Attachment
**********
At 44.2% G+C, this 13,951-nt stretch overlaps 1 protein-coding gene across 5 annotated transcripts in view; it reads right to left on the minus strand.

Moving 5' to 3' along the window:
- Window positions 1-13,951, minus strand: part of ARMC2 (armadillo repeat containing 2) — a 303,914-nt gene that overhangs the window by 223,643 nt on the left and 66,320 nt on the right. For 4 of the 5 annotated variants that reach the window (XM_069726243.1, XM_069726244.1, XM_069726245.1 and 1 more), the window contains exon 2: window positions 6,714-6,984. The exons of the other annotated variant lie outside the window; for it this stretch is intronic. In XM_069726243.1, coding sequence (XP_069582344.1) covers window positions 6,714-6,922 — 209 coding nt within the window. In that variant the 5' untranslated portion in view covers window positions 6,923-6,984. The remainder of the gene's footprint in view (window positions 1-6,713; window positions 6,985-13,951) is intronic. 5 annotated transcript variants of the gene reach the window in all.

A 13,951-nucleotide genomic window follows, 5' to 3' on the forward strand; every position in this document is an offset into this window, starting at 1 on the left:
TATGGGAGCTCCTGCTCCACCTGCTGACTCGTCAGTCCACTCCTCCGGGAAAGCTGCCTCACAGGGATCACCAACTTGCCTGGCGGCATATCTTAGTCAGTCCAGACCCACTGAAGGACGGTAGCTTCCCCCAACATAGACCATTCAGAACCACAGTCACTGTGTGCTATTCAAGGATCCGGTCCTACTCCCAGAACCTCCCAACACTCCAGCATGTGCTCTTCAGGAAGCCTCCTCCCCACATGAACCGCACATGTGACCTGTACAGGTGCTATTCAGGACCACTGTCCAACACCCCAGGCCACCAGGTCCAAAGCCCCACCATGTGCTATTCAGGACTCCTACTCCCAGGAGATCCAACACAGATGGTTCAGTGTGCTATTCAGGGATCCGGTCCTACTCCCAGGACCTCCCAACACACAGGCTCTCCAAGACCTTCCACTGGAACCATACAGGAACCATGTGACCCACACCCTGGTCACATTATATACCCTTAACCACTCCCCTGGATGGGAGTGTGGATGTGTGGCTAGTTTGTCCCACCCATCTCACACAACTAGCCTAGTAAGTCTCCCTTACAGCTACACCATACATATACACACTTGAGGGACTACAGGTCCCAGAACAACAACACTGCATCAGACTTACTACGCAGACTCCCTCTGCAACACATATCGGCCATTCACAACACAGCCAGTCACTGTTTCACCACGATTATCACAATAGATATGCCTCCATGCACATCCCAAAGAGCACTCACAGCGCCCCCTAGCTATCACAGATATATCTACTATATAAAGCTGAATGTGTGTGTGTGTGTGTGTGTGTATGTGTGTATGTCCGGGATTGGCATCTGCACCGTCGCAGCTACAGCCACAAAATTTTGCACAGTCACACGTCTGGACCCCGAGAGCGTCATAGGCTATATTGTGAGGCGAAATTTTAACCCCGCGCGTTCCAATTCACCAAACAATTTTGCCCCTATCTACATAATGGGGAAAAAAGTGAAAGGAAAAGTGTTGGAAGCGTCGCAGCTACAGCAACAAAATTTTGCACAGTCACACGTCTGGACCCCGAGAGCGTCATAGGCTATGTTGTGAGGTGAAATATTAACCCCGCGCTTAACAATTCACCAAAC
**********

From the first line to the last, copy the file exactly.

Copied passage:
At 44.2% G+C, this 13,951-nt stretch overlaps 1 protein-coding gene across 5 annotated transcripts in view; it reads right to left on the minus strand.

Moving 5' to 3' along the window:
- Window positions 1-13,951, minus strand: part of ARMC2 (armadillo repeat containing 2) — a 303,914-nt gene that overhangs the window by 223,643 nt on the left and 66,320 nt on the right. For 4 of the 5 annotated variants that reach the window (XM_069726243.1, XM_069726244.1, XM_069726245.1 and 1 more), the window contains exon 2: window positions 6,714-6,984. The exons of the other annotated variant lie outside the window; for it this stretch is intronic. In XM_069726243.1, coding sequence (XP_069582344.1) covers window positions 6,714-6,922 — 209 coding nt within the window. In that variant the 5' untranslated portion in view covers window positions 6,923-6,984. The remainder of the gene's footprint in view (window positions 1-6,713; window positions 6,985-13,951) is intronic. 5 annotated transcript variants of the gene reach the window in all.

A 13,951-nucleotide genomic window follows, 5' to 3' on the forward strand; every position in this document is an offset into this window, starting at 1 on the left:
TATGGGAGCTCCTGCTCCACCTGCTGACTCGTCAGTCCACTCCTCCGGGAAAGCTGCCTCACAGGGATCACCAACTTGCCTGGCGGCATATCTTAGTCAGTCCAGACCCACTGAAGGACGGTAGCTTCCCCCAACATAGACCATTCAGAACCACAGTCACTGTGTGCTATTCAAGGATCCGGTCCTACTCCCAGAACCTCCCAACACTCCAGCATGTGCTCTTCAGGAAGCCTCCTCCCCACATGAACCGCACATGTGACCTGTACAGGTGCTATTCAGGACCACTGTCCAACACCCCAGGCCACCAGGTCCAAAGCCCCACCATGTGCTATTCAGGACTCCTACTCCCAGGAGATCCAACACAGATGGTTCAGTGTGCTATTCAGGGATCCGGTCCTACTCCCAGGACCTCCCAACACACAGGCTCTCCAAGACCTTCCACTGGAACCATACAGGAACCATGTGACCCACACCCTGGTCACATTATATACCCTTAACCACTCCCCTGGATGGGAGTGTGGATGTGTGGCTAGTTTGTCCCACCCATCTCACACAACTAGCCTAGTAAGTCTCCCTTACAGCTACACCATACATATACACACTTGAGGGACTACAGGTCCCAGAACAACAACACTGCATCAGACTTACTACGCAGACTCCCTCTGCAACACATATCGGCCATTCACAACACAGCCAGTCACTGTTTCACCACGATTATCACAATAGATATGCCTCCATGCACATCCCAAAGAGCACTCACAGCGCCCCCTAGCTATCACAGATATATCTACTATATAAAGCTGAATGTGTGTGTGTGTGTGTGTGTGTATGTGTGTATGTCCGGGATTGGCATCTGCACCGTCGCAGCTACAGCCACAAAATTTTGCACAGTCACACGTCTGGACCCCGAGAGCGTCATAGGCTATATTGTGAGGCGAAATTTTAACCCCGCGCGTTCCAATTCACCAAACAATTTTGCCCCTATCTACATAATGGGGAAAAAAGTGAAAGGAAAAGTGTTGGAAGCGTCGCAGCTACAGCAACAAAATTTTGCACAGTCACACGTCTGGACCCCGAGAGCGTCATAGGCTATGTTGTGAGGTGAAATATTAACCCCGCGCTTAACAATTCACCAAAC